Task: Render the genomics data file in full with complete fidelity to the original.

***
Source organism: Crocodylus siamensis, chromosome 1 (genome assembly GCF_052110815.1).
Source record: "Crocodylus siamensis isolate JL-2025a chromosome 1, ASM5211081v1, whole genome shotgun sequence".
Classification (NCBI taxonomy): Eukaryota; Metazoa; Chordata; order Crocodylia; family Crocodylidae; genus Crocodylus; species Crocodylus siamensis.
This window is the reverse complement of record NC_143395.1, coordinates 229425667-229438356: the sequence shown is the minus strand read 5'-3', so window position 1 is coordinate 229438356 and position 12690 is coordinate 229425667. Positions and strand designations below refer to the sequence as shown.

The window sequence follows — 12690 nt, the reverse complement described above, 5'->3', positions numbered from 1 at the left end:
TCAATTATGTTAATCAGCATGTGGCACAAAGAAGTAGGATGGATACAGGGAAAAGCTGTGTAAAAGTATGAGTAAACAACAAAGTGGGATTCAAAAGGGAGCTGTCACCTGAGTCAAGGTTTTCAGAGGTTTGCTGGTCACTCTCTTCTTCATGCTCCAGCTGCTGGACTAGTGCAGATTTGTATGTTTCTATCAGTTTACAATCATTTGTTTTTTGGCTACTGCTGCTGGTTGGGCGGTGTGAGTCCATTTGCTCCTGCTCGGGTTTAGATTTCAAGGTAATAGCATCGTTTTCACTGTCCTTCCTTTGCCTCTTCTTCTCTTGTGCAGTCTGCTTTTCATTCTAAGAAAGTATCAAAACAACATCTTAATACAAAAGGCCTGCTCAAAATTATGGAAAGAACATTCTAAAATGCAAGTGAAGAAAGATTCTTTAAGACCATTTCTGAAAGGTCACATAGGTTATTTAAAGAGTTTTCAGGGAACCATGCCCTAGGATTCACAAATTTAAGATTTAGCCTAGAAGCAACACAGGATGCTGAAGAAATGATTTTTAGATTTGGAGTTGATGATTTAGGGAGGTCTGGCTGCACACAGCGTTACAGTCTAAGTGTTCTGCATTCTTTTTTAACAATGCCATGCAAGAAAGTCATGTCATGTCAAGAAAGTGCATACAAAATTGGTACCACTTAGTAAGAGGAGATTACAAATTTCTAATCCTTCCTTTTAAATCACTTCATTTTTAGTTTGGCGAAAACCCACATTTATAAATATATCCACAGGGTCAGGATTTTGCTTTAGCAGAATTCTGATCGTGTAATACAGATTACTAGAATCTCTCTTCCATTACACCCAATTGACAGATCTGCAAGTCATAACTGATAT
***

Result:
Source organism: Crocodylus siamensis, chromosome 1 (genome assembly GCF_052110815.1).
Source record: "Crocodylus siamensis isolate JL-2025a chromosome 1, ASM5211081v1, whole genome shotgun sequence".
Classification (NCBI taxonomy): Eukaryota; Metazoa; Chordata; order Crocodylia; family Crocodylidae; genus Crocodylus; species Crocodylus siamensis.
This window is the reverse complement of record NC_143395.1, coordinates 229425667-229438356: the sequence shown is the minus strand read 5'-3', so window position 1 is coordinate 229438356 and position 12690 is coordinate 229425667. Positions and strand designations below refer to the sequence as shown.

The window sequence follows — 12690 nt, the reverse complement described above, 5'->3', positions numbered from 1 at the left end:
TCAATTATGTTAATCAGCATGTGGCACAAAGAAGTAGGATGGATACAGGGAAAAGCTGTGTAAAAGTATGAGTAAACAACAAAGTGGGATTCAAAAGGGAGCTGTCACCTGAGTCAAGGTTTTCAGAGGTTTGCTGGTCACTCTCTTCTTCATGCTCCAGCTGCTGGACTAGTGCAGATTTGTATGTTTCTATCAGTTTACAATCATTTGTTTTTTGGCTACTGCTGCTGGTTGGGCGGTGTGAGTCCATTTGCTCCTGCTCGGGTTTAGATTTCAAGGTAATAGCATCGTTTTCACTGTCCTTCCTTTGCCTCTTCTTCTCTTGTGCAGTCTGCTTTTCATTCTAAGAAAGTATCAAAACAACATCTTAATACAAAAGGCCTGCTCAAAATTATGGAAAGAACATTCTAAAATGCAAGTGAAGAAAGATTCTTTAAGACCATTTCTGAAAGGTCACATAGGTTATTTAAAGAGTTTTCAGGGAACCATGCCCTAGGATTCACAAATTTAAGATTTAGCCTAGAAGCAACACAGGATGCTGAAGAAATGATTTTTAGATTTGGAGTTGATGATTTAGGGAGGTCTGGCTGCACACAGCGTTACAGTCTAAGTGTTCTGCATTCTTTTTTAACAATGCCATGCAAGAAAGTCATGTCATGTCAAGAAAGTGCATACAAAATTGGTACCACTTAGTAAGAGGAGATTACAAATTTCTAATCCTTCCTTTTAAATCACTTCATTTTTAGTTTGGCGAAAACCCACATTTATAAATATATCCACAGGGTCAGGATTTTGCTTTAGCAGAATTCTGATCGTGTAATACAGATTACTAGAATCTCTCTTCCATTACACCCAATTGACAGATCTGCAAGTCATAACTGATAT